Decline of Indian rupee will make import of oil and other commodities more expensive: Know details

The import of crude oil and other commodities will become more expensive as a result of the Indian rupee’s decline to a historic low of 81.09 to the dollar, adding to the country’s already high inflation rate, which has been above the Reserve Bank’s upper tolerance level of 6% for several months.


The increase in the trade deficit and the gradual withdrawal of funds by institutional investors are likely to keep the pressure on the domestic currency, which is primarily caused by the US Fed’s repeated interest rate increases, at a high level.


The Reserve Bank, which is scheduled to announce its bi-monthly monetary policy later this week, is expected to increase the repo-rate or the short-term lending rates by 50 basis points in a bid to tame inflationary pressure.


For a nation that is 85 percent dependent on imports to meet its oil needs and 50 per cent for gas requirements, a weakening rupee has a bearing on domestic price of fuel.


Due to an increase in crude oil imports, India’s trade deficit more than doubled to USD 27.98 billion in August. In August of this year, imports of “petroleum, crude, & products” totaled USD 17.7 billion, an increase of 87.44 percent over the same month last year.


The overall reserves for India’s foreign exchange continued to fall, falling by USD 5.219 billion to USD 545.652 billion for the week ended September 16. The reserves fell by USD 2.23 billion to USD 550.87 billion in the previous week, continuing a downward trend as the central bank uses its funds to defend the rupee against pressure primarily brought on by international events.


SBI in a report said global commodity prices have remained volatile after their fall in June from historical highs. Prices edged up during late July – early August, before moderating towards the end of the month, largely driven by concerns over demand slowdown.


Crude oil prices are trading decisively below USD 100 per barrel with heightened volatility due to expectations of an imminent slowdown in global demand, it said.


“A depreciating INR will partly counteract the benefit of lower commodity prices on inflation,” said Aditi Nayar, Chief Economist, ICRA.


Solvent Extractors’ Association of India Executive Director B V Mehta said the cost of imported edible oils will go up. The country imports about 13 million tonnes of edible oils every year. “Ultimately, this will be passed on to consumers. However, the only silver lining is India’s oilseed sector exports…The rupee depreciation will boost export realisation and support export,” he said.


Imports of vegetable oils stood at USD 1.89 billion in August 2022, up 41.55 per cent over the same month last year.


As per the SBI report, no central bank can prevent currency depreciation currently and RBI may allow the rupee to depreciate for a limited period. Foreign currency assets of the RBI have declined by USD 75 billion since the Ukraine War, in order to protect the rupee, it said and added that this has led to reduced import cover of nine months, which is at the lower end.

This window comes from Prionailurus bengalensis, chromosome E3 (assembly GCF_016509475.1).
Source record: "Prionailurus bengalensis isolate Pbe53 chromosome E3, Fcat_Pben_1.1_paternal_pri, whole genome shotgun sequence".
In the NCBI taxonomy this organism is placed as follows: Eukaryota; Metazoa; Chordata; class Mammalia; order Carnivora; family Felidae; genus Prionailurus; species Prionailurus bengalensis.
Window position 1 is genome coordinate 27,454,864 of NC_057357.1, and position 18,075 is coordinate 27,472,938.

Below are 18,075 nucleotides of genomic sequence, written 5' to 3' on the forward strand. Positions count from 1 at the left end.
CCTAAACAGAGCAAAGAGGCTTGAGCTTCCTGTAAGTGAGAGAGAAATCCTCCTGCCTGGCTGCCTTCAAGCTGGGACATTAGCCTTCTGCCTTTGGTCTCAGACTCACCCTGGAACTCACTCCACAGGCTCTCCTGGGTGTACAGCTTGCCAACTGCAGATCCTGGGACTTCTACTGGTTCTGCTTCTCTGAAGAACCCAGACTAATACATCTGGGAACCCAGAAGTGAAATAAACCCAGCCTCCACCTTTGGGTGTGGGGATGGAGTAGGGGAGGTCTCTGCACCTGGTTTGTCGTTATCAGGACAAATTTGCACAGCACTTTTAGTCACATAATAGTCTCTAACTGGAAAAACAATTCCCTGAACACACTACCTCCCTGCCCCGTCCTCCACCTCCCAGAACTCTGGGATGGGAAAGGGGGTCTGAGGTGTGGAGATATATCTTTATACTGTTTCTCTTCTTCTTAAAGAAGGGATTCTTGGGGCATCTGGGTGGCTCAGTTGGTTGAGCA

“This is also true that once the currency settles at a lower level, appreciation of the currency picks up at a dramatic pace, that is a distinct possibility given India’s strong fundamentals,” the report said.


Moreover, much of the weakness in rupee is on account of a strong dollar and not because of our domestic economic fundamentals, it said.


When the RBI’s Monetary Policy Committee (MPC) meets the following week to discuss monetary policy, it will have a special topic to discuss, according to Madan Sabnavis, Chief Economist, Bank of Baroda.


The recent downhill movement of the rupee following the Fed’s announcement has made the rupee one of the more unsatisfactory currencies based on the response to the dollar strengthening in the global market, he said.


“This piece will also be actively discussed in the deliberations, as when deciding on interest rates, the currency part of the story cannot be left out,” he said.


Dilip Parmar, Research Analyst, HDFC Securities said Indian rupee marked the biggest weekly decline after April 2021 amid a stronger dollar index and risk-off moods.


“There seems to be no turning back for the dollar as it made a fresh two-decade high and in turn pushed the rupee to a record low level,” Parmar added.


The 38th meeting of the Monetary Policy Committee, constituted under the Reserve Bank of India Act, will be held on September 28-30.


On Friday, the rupee lost 30 paise to the US dollar, reaching a new lifetime low of 81.09, as a result of investors’ risk-off attitude and a strong US dollar abroad.


The local currency at the interbank foreign exchange market fell to 81.23 against the US dollar, breaking the 81-mark for the first time ever. At 81.09, it finally shut down.


(with inputs from PTI)

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